We got a late start leaving Avalon yesterday. We had planned to take it easy and head out sometime mid-morning, maybe 10:00 at the latest. We should have been tipped off that something was up when we went ashore to use the facilities about 8:30 or so. We tied up to the dinghy dock on the basin side of the Green Pier only to find that the ramp that connected the dock with the pier had been hoisted into the UP position. We couldn't get to the pier from the dock. So, we motored over to the other side where the ramp was still down. Took care of our business and headed back to the boat.
I had noticed the "Small Craft Warning" flags flying but they've been flying for several days and it didn't seem all that rough. However, today the NOAA weather page also had Small Craft Warnings posted. Well, the ride back to the boat was just on the edge of what I want to do in the dinghy, given a choice. The water was getting pretty riled up. But we got back aboard safe and sound.
But then things started getting crazy. There were big swells coming in and the water was hitting the seawall and shooting way up, even getting the roof of one of the seafood restaurants wet at one point. The photos don't do it justice:
We were pitching up and down like we were out at sea. Even took some water over the foredeck a couple of times.
It was way too windy and rolly to even attempt to pull the dinghy aboard and disassemble it. So we just sat and waited. The prediction was that things were supposed to calm down around noon. While we waited we saw one sailboat come into the harbor and have a hell of a time getting secured to a mooring ball. Lulu was down below working on croissant dough and was getting a bit green around the gills. We both decided to take some Bonine (meclazine) to ward off seasickness both now as well as during our crossing, which at this point we were still hoping we'd be able to make.
Finally, around noon, things did start to calm down. We got the dinghy aboard and stowed, the engine warmed up and finally managed to slip our moorings at about 1:00 PM.
The rest of the trip was a non-event. We started out motoring and were only doing maybe 4.5 knots. We raised the sails and, on a beam reach we were also able to do about 4-4.5 knots. At this rate, the GPS was telling us we'd reach Dana Point about 11:00 PM. That was kind of late so we kicked on the engine and sailed with the engine helping out at low RPMs. doing this we were able to make an extra knot or so. Now our estimated time of arrival dropped closer to 9:00. After an hour or so, the wind dropped enough that we lost the knot we had made by turning the engine on so we dropped the sails, increased the RPMs to 2500 and continued on at about 4.5-5.0 knots the rest of the way. The wind came back up an hour or so later but soon dropped off again.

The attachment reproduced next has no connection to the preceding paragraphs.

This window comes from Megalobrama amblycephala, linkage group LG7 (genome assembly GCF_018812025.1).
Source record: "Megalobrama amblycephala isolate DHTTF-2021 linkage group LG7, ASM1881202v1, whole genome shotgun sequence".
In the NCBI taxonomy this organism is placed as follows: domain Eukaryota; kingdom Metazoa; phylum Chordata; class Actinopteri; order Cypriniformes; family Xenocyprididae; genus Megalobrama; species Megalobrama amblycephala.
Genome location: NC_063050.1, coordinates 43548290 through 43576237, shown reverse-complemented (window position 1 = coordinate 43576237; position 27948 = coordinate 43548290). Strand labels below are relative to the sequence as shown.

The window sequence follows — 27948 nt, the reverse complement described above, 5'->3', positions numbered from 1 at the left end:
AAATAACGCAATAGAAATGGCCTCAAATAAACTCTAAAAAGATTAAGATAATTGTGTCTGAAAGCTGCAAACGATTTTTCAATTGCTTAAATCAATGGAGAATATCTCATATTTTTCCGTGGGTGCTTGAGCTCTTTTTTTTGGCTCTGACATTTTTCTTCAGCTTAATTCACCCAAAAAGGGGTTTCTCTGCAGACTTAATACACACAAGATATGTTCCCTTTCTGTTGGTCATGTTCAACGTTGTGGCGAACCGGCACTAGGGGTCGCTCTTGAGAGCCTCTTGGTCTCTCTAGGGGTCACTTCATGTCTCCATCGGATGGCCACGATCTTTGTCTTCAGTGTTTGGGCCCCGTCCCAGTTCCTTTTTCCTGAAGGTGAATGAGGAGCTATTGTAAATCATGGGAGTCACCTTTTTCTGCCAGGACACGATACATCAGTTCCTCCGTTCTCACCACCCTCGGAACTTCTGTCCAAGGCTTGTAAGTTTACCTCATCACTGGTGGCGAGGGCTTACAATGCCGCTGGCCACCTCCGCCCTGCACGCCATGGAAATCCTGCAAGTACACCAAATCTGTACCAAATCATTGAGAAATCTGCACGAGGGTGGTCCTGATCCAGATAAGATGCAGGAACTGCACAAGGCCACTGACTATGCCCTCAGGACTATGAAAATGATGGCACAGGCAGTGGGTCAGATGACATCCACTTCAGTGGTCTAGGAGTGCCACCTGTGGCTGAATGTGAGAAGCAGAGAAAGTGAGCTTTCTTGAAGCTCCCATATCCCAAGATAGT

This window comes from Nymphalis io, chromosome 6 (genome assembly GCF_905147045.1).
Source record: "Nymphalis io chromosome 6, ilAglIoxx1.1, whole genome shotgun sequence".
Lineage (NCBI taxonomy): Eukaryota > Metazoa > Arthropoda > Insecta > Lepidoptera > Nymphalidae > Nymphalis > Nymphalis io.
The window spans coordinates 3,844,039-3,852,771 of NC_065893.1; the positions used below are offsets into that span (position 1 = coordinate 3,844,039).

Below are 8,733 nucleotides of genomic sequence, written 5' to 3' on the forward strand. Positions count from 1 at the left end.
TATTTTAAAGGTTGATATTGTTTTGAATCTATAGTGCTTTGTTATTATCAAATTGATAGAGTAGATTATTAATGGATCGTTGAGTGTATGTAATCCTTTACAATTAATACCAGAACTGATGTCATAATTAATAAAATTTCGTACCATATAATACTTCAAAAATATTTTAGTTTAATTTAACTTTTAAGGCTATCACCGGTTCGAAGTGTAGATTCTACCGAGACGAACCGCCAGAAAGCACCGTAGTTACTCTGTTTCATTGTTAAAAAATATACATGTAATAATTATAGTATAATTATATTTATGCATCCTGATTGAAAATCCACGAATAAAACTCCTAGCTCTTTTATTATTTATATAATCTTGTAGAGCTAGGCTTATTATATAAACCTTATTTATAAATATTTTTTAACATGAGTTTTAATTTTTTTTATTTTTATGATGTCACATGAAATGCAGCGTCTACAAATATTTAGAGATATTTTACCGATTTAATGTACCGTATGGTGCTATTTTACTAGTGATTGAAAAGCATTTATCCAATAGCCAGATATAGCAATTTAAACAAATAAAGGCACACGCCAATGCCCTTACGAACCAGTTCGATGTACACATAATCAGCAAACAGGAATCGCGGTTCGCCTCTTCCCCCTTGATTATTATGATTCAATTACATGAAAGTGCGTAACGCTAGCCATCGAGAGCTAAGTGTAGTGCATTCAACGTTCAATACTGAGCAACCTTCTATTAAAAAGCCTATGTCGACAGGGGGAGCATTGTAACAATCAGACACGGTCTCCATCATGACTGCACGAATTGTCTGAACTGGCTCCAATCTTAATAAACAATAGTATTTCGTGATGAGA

However, this lack of wind did not translate to a lack of sea motion. All that earlier wind had stirred up a bunch of 2-3 foot wind waves on top of the 1-2 foot swell. Nothing earth-shaking but not particularly comfortable either. As we neared Dana Point about 7:00, the seas settled down and we had a very pleasant 2 hours. Well, I slept for an hour of it but that was pleasant, too. While certainly not summery, the weather was still fairly warm (at least to us). We were tied up at the guest dock at 9:00 PM. The docking was blessedly smooth and uneventful.
Today we hooked up with Adele and Vince who drove us to San Diego to get our Mexican fishing licenses. The also took us over to Downwind Marine where we managed to get a bunch of stuff that was on our list, and several things that weren't. What a great store. Smaller than I expected but a very friendly, knowledgeable staff. And they had most of the stuff we were seeking.
We took a scenic drive back to Adele's in San Clemente. They showed us a bunch of the beach towns whose names you remember from surfing songs and episodes of "The OC" followed by dinner at Adele's. Then, Adele gave us the keys to her car to use for our errands tomorrow. Pretty nice, huh?
Just before we left to go to San Diego, I saw a familiar-looking boat dropping anchor just outside the west marina entrance. Pulled out the binoculars and, sure enough, it was s/v Odessa.